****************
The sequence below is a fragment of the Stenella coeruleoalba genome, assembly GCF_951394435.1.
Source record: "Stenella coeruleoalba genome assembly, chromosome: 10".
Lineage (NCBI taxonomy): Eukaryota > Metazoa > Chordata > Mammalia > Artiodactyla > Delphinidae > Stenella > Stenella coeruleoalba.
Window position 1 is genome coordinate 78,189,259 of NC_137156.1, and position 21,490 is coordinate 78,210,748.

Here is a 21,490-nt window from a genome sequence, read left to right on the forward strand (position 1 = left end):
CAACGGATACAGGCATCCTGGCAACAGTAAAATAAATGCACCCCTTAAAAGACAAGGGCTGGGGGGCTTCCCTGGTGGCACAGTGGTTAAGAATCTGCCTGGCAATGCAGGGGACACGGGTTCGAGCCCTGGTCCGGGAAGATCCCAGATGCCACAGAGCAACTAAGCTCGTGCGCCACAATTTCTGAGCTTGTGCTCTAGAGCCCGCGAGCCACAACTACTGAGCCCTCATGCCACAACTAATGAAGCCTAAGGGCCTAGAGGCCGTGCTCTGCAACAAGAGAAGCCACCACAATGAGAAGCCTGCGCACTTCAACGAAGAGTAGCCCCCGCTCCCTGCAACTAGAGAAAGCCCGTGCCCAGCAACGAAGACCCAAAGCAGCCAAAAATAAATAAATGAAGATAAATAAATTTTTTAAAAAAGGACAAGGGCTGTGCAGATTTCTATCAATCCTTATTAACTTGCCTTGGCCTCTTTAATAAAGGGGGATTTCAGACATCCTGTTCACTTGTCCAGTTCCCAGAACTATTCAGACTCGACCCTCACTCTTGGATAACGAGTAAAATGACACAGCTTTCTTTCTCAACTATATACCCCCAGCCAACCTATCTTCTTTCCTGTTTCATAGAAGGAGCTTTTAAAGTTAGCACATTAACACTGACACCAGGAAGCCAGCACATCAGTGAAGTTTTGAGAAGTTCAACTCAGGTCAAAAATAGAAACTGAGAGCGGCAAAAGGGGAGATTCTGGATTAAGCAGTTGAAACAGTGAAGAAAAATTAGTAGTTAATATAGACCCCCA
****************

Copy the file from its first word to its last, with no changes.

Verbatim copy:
The sequence below is a fragment of the Stenella coeruleoalba genome, assembly GCF_951394435.1.
Source record: "Stenella coeruleoalba genome assembly, chromosome: 10".
Lineage (NCBI taxonomy): Eukaryota > Metazoa > Chordata > Mammalia > Artiodactyla > Delphinidae > Stenella > Stenella coeruleoalba.
Window position 1 is genome coordinate 78,189,259 of NC_137156.1, and position 21,490 is coordinate 78,210,748.

Here is a 21,490-nt window from a genome sequence, read left to right on the forward strand (position 1 = left end):
CAACGGATACAGGCATCCTGGCAACAGTAAAATAAATGCACCCCTTAAAAGACAAGGGCTGGGGGGCTTCCCTGGTGGCACAGTGGTTAAGAATCTGCCTGGCAATGCAGGGGACACGGGTTCGAGCCCTGGTCCGGGAAGATCCCAGATGCCACAGAGCAACTAAGCTCGTGCGCCACAATTTCTGAGCTTGTGCTCTAGAGCCCGCGAGCCACAACTACTGAGCCCTCATGCCACAACTAATGAAGCCTAAGGGCCTAGAGGCCGTGCTCTGCAACAAGAGAAGCCACCACAATGAGAAGCCTGCGCACTTCAACGAAGAGTAGCCCCCGCTCCCTGCAACTAGAGAAAGCCCGTGCCCAGCAACGAAGACCCAAAGCAGCCAAAAATAAATAAATGAAGATAAATAAATTTTTTAAAAAAGGACAAGGGCTGTGCAGATTTCTATCAATCCTTATTAACTTGCCTTGGCCTCTTTAATAAAGGGGGATTTCAGACATCCTGTTCACTTGTCCAGTTCCCAGAACTATTCAGACTCGACCCTCACTCTTGGATAACGAGTAAAATGACACAGCTTTCTTTCTCAACTATATACCCCCAGCCAACCTATCTTCTTTCCTGTTTCATAGAAGGAGCTTTTAAAGTTAGCACATTAACACTGACACCAGGAAGCCAGCACATCAGTGAAGTTTTGAGAAGTTCAACTCAGGTCAAAAATAGAAACTGAGAGCGGCAAAAGGGGAGATTCTGGATTAAGCAGTTGAAACAGTGAAGAAAAATTAGTAGTTAATATAGACCCCCA